The microstructural development of oxide scales on low carbon steels
thesisposted on 25.01.2010, 12:08 by Soran Birosca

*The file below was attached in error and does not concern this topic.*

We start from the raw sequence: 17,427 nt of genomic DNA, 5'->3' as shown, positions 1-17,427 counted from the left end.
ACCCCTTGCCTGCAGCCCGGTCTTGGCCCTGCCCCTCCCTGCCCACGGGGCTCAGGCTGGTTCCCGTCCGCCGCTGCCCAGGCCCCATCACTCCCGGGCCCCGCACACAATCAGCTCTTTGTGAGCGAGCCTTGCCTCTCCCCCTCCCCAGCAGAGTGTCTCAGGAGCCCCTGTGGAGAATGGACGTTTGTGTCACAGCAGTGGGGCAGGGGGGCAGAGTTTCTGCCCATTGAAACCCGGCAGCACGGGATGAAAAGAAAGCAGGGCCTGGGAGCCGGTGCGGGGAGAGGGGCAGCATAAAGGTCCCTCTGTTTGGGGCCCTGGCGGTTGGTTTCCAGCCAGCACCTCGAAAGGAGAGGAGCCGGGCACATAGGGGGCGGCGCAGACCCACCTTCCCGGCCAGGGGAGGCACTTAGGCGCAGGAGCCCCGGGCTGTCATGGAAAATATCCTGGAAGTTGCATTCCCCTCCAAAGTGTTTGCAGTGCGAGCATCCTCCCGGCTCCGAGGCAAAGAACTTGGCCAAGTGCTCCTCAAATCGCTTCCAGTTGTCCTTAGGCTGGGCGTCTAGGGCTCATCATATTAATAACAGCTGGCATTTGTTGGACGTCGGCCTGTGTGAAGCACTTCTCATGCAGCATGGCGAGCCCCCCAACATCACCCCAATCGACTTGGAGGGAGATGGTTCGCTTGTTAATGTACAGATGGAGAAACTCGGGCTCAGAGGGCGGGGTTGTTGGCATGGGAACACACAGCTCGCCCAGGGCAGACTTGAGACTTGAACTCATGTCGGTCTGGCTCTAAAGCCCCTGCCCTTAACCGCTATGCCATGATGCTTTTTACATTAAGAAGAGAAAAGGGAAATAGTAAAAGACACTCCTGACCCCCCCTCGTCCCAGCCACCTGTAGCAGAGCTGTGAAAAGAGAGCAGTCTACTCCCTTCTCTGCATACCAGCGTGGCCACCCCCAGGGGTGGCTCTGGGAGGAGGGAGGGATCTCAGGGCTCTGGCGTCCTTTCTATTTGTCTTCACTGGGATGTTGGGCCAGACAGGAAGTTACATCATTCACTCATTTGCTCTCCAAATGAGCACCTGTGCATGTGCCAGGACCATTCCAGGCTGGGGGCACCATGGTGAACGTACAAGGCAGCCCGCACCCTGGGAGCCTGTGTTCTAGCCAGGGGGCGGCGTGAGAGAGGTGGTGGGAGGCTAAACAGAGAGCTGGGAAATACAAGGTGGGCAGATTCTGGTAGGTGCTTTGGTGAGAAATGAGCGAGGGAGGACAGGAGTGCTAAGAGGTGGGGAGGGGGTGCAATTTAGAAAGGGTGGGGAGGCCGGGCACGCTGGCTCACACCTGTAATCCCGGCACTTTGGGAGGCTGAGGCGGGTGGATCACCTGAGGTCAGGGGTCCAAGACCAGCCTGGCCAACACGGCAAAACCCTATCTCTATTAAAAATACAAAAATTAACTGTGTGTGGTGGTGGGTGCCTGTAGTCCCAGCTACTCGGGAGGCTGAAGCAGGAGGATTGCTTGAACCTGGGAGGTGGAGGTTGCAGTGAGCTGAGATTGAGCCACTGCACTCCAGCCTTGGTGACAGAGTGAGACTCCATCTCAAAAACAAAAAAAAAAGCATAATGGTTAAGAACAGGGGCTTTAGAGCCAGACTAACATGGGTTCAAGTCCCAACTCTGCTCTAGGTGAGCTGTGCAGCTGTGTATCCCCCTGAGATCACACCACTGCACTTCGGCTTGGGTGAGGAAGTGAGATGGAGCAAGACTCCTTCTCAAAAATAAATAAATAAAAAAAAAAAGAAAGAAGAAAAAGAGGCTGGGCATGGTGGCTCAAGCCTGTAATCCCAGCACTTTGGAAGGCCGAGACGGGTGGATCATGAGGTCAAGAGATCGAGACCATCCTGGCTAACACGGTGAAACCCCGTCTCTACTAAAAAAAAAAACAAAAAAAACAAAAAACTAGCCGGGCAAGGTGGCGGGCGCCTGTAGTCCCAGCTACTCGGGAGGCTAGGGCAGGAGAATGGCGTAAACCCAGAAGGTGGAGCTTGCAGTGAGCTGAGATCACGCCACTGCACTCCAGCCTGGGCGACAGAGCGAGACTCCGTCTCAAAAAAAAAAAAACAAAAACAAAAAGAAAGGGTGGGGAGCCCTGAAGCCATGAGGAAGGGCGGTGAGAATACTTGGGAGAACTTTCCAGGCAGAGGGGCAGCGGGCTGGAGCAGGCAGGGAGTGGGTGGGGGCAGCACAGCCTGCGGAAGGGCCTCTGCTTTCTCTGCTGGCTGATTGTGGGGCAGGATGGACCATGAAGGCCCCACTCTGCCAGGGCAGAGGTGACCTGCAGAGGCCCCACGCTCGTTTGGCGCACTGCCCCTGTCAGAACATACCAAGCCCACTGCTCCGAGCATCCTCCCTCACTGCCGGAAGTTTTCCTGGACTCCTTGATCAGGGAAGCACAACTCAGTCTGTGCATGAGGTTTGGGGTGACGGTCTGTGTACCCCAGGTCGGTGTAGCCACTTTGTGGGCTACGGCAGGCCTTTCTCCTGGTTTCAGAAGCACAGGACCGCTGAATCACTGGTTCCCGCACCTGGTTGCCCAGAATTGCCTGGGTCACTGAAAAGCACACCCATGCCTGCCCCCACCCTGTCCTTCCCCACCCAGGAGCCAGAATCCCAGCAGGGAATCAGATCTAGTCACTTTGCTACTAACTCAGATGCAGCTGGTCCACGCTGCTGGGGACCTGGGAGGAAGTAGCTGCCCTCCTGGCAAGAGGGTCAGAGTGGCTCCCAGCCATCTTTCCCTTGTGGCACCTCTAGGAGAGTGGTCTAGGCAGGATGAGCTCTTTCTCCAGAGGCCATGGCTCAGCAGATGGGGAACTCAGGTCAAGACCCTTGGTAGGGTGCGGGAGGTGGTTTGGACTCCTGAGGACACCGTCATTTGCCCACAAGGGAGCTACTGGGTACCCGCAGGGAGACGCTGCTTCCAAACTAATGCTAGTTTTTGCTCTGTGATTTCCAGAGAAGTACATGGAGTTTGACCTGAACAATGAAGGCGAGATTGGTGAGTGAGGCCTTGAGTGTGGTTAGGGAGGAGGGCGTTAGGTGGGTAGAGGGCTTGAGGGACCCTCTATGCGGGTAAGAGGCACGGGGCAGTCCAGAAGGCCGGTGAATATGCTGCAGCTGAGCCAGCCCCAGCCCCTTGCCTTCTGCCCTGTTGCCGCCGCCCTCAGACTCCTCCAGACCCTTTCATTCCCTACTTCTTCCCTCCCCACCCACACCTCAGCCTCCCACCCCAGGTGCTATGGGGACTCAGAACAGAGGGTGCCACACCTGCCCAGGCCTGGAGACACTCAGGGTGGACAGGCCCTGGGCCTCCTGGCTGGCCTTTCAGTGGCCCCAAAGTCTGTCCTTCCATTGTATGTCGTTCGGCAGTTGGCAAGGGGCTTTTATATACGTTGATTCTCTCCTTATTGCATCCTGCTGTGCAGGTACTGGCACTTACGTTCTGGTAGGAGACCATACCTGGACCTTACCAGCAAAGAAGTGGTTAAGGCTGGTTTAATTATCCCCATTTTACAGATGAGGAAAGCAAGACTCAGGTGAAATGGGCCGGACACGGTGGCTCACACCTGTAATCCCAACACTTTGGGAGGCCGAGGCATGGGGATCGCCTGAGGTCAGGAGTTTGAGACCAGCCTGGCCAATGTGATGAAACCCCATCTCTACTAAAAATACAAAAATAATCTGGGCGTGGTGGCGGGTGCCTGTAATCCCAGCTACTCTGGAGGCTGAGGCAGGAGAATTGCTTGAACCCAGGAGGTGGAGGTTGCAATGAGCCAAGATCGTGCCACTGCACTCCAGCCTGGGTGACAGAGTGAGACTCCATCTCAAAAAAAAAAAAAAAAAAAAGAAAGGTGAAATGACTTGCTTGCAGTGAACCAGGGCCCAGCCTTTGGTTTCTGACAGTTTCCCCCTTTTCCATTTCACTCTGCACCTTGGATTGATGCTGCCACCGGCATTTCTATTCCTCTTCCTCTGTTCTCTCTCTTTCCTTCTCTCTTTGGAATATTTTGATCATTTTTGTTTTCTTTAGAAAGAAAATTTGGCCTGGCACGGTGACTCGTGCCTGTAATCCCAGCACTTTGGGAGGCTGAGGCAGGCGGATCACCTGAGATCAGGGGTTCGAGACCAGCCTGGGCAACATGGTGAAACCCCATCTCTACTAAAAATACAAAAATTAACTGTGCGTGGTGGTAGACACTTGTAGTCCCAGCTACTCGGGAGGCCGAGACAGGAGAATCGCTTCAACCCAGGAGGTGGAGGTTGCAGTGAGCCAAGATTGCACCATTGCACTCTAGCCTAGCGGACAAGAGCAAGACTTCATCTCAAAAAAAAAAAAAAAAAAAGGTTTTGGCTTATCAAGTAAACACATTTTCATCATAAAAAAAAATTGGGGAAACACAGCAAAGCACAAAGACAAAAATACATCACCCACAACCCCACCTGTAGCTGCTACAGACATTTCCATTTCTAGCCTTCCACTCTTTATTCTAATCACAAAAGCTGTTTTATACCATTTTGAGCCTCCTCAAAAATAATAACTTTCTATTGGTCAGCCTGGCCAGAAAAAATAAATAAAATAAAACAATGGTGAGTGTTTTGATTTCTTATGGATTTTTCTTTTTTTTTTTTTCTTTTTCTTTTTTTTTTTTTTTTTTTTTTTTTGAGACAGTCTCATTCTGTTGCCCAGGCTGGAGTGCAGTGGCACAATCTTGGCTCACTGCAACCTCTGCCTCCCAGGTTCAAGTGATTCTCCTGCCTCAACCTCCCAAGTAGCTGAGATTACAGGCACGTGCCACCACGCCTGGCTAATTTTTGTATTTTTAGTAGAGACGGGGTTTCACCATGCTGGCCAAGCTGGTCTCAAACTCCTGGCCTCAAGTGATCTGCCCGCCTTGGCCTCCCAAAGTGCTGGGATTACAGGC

The microstructures of the oxide scale on steels are very complex and their development depends on many factors including time, temperature, oxidation conditions and alloying elements. Classically, steel oxide scales are characterised by a three-layer model: The innermost layer, closest to the steel substrate, with the lowest oxygen content is wüstite (FeO); there is an intermediate magnetite (Fe3O4) layer and a final oxygen rich hematite (Fe2O3) layer. This classical model is more complicated in reality and its properties change with the factors that affect their development. Microstructure characterisation of the oxide scale helps to obtain a better understanding of the oxidation mechanism. Furthermore, knowledge of the oxide microstructure is critical in understanding how the oxide behaves during the high temperature deformation of steels and more importantly how it can be removed following processing. An understanding of the oxide scale formation and its properties can only be achieved by careful examination of the scale microstructure. The oxide scale microstructure may be difficult to characterise by conventional techniques such as optical or standard scanning electron microscopy. An unambiguous characterisation of the scale and the correct identification of the phases within the scale are difficult unless the crystallographic structure for each phase in the scale is considered and a microstructure-microtexture analysis is carried out. In the current study Electron Backscatter Diffraction (EBSD) has been used to investigate the microstructure and microtexture of iron oxide layers grown on low carbon steels at different times and temperatures. EBSD has proved to be a powerful technique for identifying the individual phases in the oxide scale accurately. The results show that EBSD can be used to give a complete characterisation of the oxide scale. The microstructural features such as grain size, shape and grain or phase boundaries characteristics has been successfully determined and analysed. The results show that different grain shapes and sizes develop for each phase in the scale depending on time and temperature. Also, a complex relationship between the microstructures and the crystallographic texture of the different scales components has been observed. In the light of new approach of understanding the steel oxidation phenomena from the current study, previous steel oxidation hypothesis and postulations have been reviewed and examined.
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